President Obama’s Clean Power Plan has rightly been hailed as the most important action any president has taken to address the climate crisis. The new rule requires the nation’s power plants to cut their carbon dioxide emissions to 32 percent below 2005 levels by 2030.
There’s no getting around the fact that a large number of coal-fired power plants are likely to close their doors in the near future. The Clean Power Plan will be at least partially responsible for many of these closings. A recent study by the United States Energy Information Administration estimated that almost 90 gigawatts of coal-fired electric generating capacity (close to 10 percent of the nation’s total) will be retired by 2020, and that just over half of that loss will be caused by the new regulation.
But the truth is that most of the coal plants at risk should have been shuttered years ago. Traditionally, the economically useful life of a coal-fired plant was thought to be about 30 years. As of 2014, coal-fired plants in the United States had been operating for an average of 42 years, and many plants had been in service far longer. Some date all the way back to the 1950s, meaning they have already been running for twice their expected life span.
Unsurprisingly, these clunkers tend to pollute at a far higher rate than more modern plants. Since 1990, a vast majority of the new electric generation capacity in the United States has been built to burn natural gas. Gas plants emit, on average, half the carbon dioxide, a third of the nitrogen oxides and a hundredth of the sulfur oxides per megawatt hour that coal plants do. The second largest source of new capacity has been wind power, which creates no air pollution at all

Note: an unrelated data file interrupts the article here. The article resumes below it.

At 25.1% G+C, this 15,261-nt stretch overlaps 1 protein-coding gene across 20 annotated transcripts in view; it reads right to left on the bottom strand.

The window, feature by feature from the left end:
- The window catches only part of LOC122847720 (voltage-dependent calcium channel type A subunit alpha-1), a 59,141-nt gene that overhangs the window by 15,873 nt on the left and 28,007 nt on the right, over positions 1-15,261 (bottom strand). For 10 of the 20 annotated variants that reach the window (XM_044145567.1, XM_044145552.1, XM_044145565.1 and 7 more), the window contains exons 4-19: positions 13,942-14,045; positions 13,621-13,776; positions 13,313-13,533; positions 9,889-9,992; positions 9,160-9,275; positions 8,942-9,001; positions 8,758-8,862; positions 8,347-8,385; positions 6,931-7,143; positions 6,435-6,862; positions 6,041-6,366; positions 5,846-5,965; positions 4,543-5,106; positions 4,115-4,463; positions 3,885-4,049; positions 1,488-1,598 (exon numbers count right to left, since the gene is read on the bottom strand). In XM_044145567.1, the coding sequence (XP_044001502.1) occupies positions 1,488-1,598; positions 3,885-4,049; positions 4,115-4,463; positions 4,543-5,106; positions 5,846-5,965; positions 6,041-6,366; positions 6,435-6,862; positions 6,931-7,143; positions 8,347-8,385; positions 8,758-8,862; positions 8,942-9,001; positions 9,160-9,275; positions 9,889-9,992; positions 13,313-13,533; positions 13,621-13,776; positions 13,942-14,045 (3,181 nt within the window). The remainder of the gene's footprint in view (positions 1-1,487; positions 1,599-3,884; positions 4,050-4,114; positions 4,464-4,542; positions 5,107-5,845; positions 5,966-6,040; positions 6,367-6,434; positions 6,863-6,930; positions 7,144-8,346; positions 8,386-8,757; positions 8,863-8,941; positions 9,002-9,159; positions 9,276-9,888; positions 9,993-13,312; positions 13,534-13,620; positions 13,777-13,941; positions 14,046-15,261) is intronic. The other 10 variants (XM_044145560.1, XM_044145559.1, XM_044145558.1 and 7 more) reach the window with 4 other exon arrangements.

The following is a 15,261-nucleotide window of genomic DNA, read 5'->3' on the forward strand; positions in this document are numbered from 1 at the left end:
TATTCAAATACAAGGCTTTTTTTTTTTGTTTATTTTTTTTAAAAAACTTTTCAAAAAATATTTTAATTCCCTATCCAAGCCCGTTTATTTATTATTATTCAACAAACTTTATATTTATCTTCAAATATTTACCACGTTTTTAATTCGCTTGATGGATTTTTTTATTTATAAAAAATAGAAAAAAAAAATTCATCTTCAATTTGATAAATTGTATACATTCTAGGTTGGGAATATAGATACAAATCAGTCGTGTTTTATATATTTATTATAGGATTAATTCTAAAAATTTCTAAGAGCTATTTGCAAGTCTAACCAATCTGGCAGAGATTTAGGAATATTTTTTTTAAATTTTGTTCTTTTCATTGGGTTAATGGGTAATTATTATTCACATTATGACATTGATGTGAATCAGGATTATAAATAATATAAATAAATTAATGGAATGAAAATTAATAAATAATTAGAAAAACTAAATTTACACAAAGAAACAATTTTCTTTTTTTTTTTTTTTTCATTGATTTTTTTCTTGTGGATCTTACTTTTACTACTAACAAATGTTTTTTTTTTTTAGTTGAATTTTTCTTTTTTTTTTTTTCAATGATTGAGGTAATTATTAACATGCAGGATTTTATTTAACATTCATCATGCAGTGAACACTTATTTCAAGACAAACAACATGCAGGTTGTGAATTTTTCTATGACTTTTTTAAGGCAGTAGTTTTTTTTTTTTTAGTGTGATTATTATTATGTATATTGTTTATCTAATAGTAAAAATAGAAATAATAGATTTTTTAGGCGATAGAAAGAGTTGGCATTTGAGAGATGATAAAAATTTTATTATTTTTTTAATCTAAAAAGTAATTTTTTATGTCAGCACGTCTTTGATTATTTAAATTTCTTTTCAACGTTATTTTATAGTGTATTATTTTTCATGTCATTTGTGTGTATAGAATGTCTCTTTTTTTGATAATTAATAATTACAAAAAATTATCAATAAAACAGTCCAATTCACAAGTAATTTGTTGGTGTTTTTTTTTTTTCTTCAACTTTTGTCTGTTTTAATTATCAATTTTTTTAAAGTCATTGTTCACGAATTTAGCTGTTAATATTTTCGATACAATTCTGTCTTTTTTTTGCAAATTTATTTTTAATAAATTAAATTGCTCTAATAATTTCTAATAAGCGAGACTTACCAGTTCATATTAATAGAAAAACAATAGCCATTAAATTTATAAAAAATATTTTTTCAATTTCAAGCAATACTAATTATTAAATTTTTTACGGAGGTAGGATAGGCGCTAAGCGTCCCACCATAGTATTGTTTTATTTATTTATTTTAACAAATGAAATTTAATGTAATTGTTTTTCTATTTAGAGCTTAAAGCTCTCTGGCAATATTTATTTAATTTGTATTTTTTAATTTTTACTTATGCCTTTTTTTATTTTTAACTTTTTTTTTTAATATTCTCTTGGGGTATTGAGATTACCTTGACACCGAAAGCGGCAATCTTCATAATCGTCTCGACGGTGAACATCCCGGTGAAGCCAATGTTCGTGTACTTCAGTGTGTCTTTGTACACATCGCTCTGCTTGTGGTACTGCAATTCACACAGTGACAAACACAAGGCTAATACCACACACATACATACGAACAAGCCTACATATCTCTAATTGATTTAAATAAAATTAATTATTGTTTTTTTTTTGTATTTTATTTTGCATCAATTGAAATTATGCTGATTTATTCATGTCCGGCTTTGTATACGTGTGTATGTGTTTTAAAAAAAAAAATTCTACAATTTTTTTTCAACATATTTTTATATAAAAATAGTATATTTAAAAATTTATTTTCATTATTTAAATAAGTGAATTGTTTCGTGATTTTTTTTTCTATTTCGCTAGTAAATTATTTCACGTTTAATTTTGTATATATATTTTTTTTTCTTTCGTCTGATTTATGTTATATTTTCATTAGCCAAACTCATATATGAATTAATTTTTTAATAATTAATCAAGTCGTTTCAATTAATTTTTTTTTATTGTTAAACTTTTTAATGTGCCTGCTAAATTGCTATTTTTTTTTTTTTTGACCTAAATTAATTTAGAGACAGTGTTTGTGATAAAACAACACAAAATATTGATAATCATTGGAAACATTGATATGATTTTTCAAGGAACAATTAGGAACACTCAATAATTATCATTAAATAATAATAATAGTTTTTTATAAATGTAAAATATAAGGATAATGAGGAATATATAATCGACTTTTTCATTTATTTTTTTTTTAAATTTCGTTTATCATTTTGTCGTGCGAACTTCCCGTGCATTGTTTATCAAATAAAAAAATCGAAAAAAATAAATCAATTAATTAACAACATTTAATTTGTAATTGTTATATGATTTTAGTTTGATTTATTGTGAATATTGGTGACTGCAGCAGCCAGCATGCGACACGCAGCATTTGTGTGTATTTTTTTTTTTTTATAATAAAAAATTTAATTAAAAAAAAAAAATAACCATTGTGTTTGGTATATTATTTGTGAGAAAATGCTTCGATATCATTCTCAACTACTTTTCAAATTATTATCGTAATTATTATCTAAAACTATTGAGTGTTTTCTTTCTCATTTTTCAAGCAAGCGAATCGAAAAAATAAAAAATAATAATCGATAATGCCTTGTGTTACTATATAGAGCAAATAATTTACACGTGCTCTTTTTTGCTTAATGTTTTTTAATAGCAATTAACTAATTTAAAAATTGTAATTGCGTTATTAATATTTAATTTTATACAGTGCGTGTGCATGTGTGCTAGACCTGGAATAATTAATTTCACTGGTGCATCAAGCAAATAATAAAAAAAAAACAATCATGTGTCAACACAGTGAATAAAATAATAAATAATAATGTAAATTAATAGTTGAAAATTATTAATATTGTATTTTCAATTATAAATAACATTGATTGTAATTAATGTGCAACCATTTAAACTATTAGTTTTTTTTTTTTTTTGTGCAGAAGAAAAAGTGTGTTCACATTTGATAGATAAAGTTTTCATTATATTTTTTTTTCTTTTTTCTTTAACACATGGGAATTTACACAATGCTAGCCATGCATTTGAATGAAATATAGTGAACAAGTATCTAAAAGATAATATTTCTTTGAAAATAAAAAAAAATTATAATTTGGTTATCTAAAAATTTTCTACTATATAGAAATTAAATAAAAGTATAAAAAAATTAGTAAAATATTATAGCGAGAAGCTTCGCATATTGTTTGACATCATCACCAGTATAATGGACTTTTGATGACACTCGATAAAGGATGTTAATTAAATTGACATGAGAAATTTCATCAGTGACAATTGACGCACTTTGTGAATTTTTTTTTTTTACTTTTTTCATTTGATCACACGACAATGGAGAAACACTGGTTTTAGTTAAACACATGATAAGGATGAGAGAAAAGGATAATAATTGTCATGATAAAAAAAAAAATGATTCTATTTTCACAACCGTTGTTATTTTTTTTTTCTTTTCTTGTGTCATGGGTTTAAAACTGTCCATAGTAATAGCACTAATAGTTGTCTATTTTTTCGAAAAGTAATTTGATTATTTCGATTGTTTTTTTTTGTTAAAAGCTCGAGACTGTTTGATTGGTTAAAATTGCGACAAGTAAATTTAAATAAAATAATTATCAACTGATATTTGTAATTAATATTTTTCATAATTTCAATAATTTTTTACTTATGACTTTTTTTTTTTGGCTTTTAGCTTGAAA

Nearly 45 years ago, an almost unanimous Congress passed the Clean Air Act, which had the remarkably ambitious goal of eliminating essentially allair pollution that posed a threat to the public.
But however lofty its goals, the law contained a terrible flaw: Existing industrial facilities — most notably, electric power plants — were largely exempt from direct federal regulation. For some of the most ubiquitous pollutants, like those that form soot and smog, only newly constructed facilities would face limits on their emissions.
This “grandfathering” of old power plants didn’t seem terribly consequential at the time. Soon enough, it was thought, those plants would run out their useful lives and close down, making way for new facilities that would be subject to federal standards.
But that expectation turned out to be wrong. By instituting different regulatory regimes for new and existing plants, Congress had significantly altered the math behind decisions to retire plants.
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on New York Times
August 3, 2015